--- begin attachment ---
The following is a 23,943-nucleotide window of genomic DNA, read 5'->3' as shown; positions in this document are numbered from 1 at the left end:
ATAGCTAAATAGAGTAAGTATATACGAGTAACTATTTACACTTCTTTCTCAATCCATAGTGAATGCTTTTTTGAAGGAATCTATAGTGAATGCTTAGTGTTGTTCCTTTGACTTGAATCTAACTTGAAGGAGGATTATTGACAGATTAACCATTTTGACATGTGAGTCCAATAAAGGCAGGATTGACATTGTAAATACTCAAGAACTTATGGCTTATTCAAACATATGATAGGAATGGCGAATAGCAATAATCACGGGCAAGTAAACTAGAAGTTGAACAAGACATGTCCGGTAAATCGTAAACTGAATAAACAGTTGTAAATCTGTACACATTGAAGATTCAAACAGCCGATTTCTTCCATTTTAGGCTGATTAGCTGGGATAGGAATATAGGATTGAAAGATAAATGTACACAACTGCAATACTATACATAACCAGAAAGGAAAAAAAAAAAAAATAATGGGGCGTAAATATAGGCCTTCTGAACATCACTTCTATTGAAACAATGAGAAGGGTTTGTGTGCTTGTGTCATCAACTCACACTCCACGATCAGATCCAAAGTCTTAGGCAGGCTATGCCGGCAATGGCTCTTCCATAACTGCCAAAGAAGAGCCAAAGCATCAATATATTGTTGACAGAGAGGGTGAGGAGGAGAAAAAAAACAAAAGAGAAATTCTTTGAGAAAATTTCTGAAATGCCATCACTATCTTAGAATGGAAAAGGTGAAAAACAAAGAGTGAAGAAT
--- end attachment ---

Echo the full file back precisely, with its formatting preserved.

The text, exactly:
The following is a 23,943-nucleotide window of genomic DNA, read 5'->3' as shown; positions in this document are numbered from 1 at the left end:
ATAGCTAAATAGAGTAAGTATATACGAGTAACTATTTACACTTCTTTCTCAATCCATAGTGAATGCTTTTTTGAAGGAATCTATAGTGAATGCTTAGTGTTGTTCCTTTGACTTGAATCTAACTTGAAGGAGGATTATTGACAGATTAACCATTTTGACATGTGAGTCCAATAAAGGCAGGATTGACATTGTAAATACTCAAGAACTTATGGCTTATTCAAACATATGATAGGAATGGCGAATAGCAATAATCACGGGCAAGTAAACTAGAAGTTGAACAAGACATGTCCGGTAAATCGTAAACTGAATAAACAGTTGTAAATCTGTACACATTGAAGATTCAAACAGCCGATTTCTTCCATTTTAGGCTGATTAGCTGGGATAGGAATATAGGATTGAAAGATAAATGTACACAACTGCAATACTATACATAACCAGAAAGGAAAAAAAAAAAAAATAATGGGGCGTAAATATAGGCCTTCTGAACATCACTTCTATTGAAACAATGAGAAGGGTTTGTGTGCTTGTGTCATCAACTCACACTCCACGATCAGATCCAAAGTCTTAGGCAGGCTATGCCGGCAATGGCTCTTCCATAACTGCCAAAGAAGAGCCAAAGCATCAATATATTGTTGACAGAGAGGGTGAGGAGGAGAAAAAAAACAAAAGAGAAATTCTTTGAGAAAATTTCTGAAATGCCATCACTATCTTAGAATGGAAAAGGTGAAAAACAAAGAGTGAAGAAT